IN January 2021 the Scottish Government is to publish the findings of a review into social care in Scotland. In the outline we read that it will take a “human rights-based” approach to the issue.

Nicola Sturgeon has said that the Government’s response will include considering the possibility of a National Care Service, but what is not spoken of is how such a service is to be funded.

In response to an open invitation the Scottish Socialist Party has submitted a paper outlining our vision of a National Care Service, namely that it should be publicly run and funded and, crucially, free at the point of need.

The SSP holds weekly street stalls at which we invite members of the public to sign our petition which we send to Nicola Sturgeon, and the response to our petition is massively positive. We find that the people of Scotland are overwhelmingly behind the establishment of an NCS paid for from general taxation and free when needed.

Like the Scottish Socialist Party the people of Scotland are outraged that when people, after a lifetime of hard work and paying their taxes, find that when they need elderly care they have to pay all over again.

Fees in privately run homes – and the majority of them are – are exorbitant, often forcing people to sell their own homes to fund care.

A human rights-based approach sounds very noble but surely should go without saying. And receiving elderly care when needed is indubitably a basic human right.

Michael Davidson, Scottish Socialist Party, Edinburgh.



Continuing abuse of GERS figures

DOUGLAS Cowe’s claim (letters, December 16) that “the Scottish Government’s GERS figures are a true indication of the precarious nature of Scotland’s finances” could only be true under one set of conditions – “under the present constitutional arrangements”, to quote the introduction to GERS (ie, as part of the UK).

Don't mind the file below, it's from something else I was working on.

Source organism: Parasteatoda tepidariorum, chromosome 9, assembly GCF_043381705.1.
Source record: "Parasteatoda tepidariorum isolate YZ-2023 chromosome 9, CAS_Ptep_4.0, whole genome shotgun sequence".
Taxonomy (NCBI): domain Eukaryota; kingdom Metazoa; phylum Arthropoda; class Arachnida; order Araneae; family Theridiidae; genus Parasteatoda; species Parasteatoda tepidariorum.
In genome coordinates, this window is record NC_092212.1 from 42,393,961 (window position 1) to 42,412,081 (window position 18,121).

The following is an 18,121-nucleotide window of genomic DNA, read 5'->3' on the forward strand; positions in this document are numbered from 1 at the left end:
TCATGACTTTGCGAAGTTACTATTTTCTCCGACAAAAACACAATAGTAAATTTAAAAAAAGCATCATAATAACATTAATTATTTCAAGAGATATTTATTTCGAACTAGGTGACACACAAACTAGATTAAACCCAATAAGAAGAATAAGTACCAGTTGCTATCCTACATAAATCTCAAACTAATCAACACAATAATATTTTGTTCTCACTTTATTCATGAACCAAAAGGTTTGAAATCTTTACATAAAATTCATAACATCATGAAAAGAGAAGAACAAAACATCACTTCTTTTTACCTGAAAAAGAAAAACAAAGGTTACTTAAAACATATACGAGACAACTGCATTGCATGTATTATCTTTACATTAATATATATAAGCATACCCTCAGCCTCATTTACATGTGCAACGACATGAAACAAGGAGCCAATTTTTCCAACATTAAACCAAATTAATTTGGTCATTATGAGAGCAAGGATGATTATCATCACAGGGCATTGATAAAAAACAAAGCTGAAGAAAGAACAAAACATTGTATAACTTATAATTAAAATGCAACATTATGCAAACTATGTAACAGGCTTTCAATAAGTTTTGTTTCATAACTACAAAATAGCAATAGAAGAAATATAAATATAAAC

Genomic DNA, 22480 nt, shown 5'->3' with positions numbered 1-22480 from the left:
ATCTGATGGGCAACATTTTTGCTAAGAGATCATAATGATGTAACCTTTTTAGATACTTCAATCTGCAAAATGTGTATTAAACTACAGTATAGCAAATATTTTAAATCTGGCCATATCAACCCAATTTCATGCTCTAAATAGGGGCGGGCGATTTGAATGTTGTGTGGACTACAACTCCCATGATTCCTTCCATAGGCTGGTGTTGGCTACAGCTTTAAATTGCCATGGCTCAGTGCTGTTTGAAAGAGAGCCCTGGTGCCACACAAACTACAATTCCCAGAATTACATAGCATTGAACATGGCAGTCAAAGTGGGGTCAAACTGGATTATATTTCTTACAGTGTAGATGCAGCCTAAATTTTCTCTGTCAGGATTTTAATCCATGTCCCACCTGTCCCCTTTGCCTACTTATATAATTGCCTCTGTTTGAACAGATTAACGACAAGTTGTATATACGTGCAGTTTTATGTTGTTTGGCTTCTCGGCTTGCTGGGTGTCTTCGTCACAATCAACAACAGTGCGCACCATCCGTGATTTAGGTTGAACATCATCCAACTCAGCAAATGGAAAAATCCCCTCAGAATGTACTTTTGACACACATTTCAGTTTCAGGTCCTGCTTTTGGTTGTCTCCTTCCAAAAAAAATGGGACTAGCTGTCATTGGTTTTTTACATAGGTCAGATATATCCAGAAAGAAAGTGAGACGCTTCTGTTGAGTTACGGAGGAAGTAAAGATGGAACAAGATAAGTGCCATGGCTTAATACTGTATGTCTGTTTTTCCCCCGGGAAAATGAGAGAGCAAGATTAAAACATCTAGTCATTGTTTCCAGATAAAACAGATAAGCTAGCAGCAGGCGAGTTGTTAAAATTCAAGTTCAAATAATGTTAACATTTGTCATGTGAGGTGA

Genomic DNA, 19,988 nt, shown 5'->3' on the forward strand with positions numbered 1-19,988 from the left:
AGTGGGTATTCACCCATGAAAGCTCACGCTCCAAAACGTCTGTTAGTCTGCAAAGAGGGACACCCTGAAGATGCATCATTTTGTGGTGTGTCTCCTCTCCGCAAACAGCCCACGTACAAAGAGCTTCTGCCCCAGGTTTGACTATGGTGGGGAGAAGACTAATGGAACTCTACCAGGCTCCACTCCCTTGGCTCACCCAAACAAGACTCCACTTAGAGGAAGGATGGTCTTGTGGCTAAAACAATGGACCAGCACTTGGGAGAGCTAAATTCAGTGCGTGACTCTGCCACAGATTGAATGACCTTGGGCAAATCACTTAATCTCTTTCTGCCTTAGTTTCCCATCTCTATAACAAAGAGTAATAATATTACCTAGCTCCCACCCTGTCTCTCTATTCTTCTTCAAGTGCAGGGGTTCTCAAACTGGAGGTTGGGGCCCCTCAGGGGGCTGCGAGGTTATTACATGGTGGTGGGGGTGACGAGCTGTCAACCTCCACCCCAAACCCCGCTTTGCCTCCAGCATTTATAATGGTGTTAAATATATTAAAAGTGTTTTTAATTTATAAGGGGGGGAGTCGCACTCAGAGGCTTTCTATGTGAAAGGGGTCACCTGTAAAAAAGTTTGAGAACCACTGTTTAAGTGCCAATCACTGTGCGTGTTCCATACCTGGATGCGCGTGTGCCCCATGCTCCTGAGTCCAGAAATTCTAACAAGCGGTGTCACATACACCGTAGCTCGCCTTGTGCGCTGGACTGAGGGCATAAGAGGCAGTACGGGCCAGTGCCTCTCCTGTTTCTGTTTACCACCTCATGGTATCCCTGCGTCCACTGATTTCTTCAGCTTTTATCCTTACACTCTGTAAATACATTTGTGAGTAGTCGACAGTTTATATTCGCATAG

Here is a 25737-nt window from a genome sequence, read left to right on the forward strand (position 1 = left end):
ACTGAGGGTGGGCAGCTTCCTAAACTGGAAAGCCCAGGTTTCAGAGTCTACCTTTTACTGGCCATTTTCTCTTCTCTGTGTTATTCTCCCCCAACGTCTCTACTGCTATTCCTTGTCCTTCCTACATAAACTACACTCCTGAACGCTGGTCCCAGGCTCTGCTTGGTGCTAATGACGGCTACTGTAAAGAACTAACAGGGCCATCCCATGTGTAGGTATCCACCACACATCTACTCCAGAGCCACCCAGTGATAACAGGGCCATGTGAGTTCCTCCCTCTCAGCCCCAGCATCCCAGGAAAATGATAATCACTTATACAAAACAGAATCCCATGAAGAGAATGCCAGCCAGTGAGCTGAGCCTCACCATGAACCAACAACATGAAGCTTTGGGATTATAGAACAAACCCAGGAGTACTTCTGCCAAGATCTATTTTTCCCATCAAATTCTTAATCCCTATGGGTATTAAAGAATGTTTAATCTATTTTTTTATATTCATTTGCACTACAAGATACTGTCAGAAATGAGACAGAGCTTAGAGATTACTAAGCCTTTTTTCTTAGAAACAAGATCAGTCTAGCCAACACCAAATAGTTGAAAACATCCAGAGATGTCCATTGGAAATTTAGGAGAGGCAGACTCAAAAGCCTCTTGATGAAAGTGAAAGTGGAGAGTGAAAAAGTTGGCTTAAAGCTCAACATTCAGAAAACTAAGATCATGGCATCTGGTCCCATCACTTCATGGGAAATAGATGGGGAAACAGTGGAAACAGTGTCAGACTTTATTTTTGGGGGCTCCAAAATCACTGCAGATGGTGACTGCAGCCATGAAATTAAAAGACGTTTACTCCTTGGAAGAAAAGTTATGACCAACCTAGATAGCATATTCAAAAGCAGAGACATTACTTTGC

Thus, to draw the conclusion, following Kevin Hague (“Independence would cost us dearly… the statistics prove it”, December 15), that “the act of separation would lead to eye-watering austerity in an independent Scotland” draws only limited validity from GERS.

One would have thought it obvious that independence is not the same as being part of the UK. However, some of your correspondents of a Unionist point of view are content to simply transfer the GERS notional deficit of a UK region to a sovereign state.

Yet without a good deal more not only is this not justified, but ironically an abuse of the very document that they seek to defend. Peter Russell (letters, December 13) recently wrote of “GERS deniers”. Yet by using GERS for a purpose for which it was not intended, it is arguable that it is he who is the GERS denier.

Moreover, we need to be clear that “the precarious nature of Scotland’s finances” owes most to the Westminster Government, which determines much the greater part of the Scottish Government’s spending, but also more than 70 per cent of taxation decisions.

Unlike Holyrood, Westminster has also been able, during the Covid pandemic, to basically print money, something the Scottish Government cannot do.

In short, if Scotland’s finances are in the sort of state Mr Cowe depicts, Westminster cannot possibly be absolved of responsibility.

Mr Cowe may be correct that we supporters of independence “should be very aware of what they wish for”, but GERS by no means has a precise equivalence to independence.

If I may paraphrase Mr Cowe, Unionists should be very aware of the data they use and of its limitations. Sadly, history suggests that either they are unaware of this, or don’t care, and so will continue to abuse GERS as they consistently have in recent years.